Maria Miller, the Culture Secretary, appears to support this view as when asked to comment on this issue she said the “publisher would have to meet the three tests of whether the publication is publishing news-related material in the course of a business, whether their material is written by a range of authors – this would exclude a one-man band or a single blogger – and whether that material is subject to editorial control“. Miller also highlighted the various bodies excluded from this definition which includes broadcasters, special interest titles, scientific journals, public bodies and charities, company news publications and book publishers.
Whichever way ones look at it the law with regards to the internet remains uncertain; regulating it, even less so.
What of organisations such as Google, Facebook and Twitter? These companies will need to look closely at the draft Royal Charter and the way in which it affects them. Whilst on the face of it they are conduits for others to publish blogs or micro blogs do they in fact exert editorial control, such as to fall within the definition of “relevant publisher” through their use of various algorithms? They will also need to have in mind the recent decision in Tamiz v Google  EWCA Civ 68 (see here for case comment) in which the Court of Appeal held that Google could be liable as a publisher at common law.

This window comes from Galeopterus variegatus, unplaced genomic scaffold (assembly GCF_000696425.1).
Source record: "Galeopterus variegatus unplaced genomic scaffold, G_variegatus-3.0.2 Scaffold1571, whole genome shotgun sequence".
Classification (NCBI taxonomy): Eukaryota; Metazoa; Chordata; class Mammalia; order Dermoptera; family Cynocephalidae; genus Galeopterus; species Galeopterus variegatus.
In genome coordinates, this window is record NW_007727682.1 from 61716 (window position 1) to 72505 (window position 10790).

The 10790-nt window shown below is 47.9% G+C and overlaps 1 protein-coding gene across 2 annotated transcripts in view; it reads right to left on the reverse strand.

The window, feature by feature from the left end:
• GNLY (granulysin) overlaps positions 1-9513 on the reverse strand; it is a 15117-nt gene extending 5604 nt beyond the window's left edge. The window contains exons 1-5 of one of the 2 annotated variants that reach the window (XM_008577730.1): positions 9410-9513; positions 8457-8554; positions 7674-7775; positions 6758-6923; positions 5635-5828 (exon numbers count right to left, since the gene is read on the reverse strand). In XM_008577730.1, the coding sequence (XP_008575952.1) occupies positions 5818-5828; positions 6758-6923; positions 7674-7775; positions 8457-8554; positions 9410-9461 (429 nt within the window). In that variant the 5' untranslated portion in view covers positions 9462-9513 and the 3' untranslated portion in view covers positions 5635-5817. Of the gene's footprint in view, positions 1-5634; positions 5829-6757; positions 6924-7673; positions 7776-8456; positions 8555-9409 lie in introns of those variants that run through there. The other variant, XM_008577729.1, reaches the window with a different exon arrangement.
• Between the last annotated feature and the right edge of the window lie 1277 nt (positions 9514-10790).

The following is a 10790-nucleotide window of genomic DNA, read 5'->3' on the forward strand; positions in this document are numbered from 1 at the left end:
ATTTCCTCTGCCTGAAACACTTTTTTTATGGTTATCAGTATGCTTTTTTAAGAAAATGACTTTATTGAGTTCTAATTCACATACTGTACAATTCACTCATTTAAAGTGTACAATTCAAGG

It is clear that these companies all make a significant amount of money within the United Kingdom and that they, along with other websites which are run as businesses, should be subject to the same rule of law as everyone else.
Whilst the individual blogger, passionate about his or her subject, should be offered some protection from the ‘stick’ of the not being a member of the proposed regulator it appears safeguards already exist; perhaps someone just needs to report this fact to them.
That said, there can be no denying that in this day and age individuals still retain the power to cause untold damage through their publications online. One tweet from Justin Bieber can reach 36 million followers in an instant, many more than the daily circulation all of the newspapers in this country (and several others) combined; and therein lies the problem which remains to be addressed.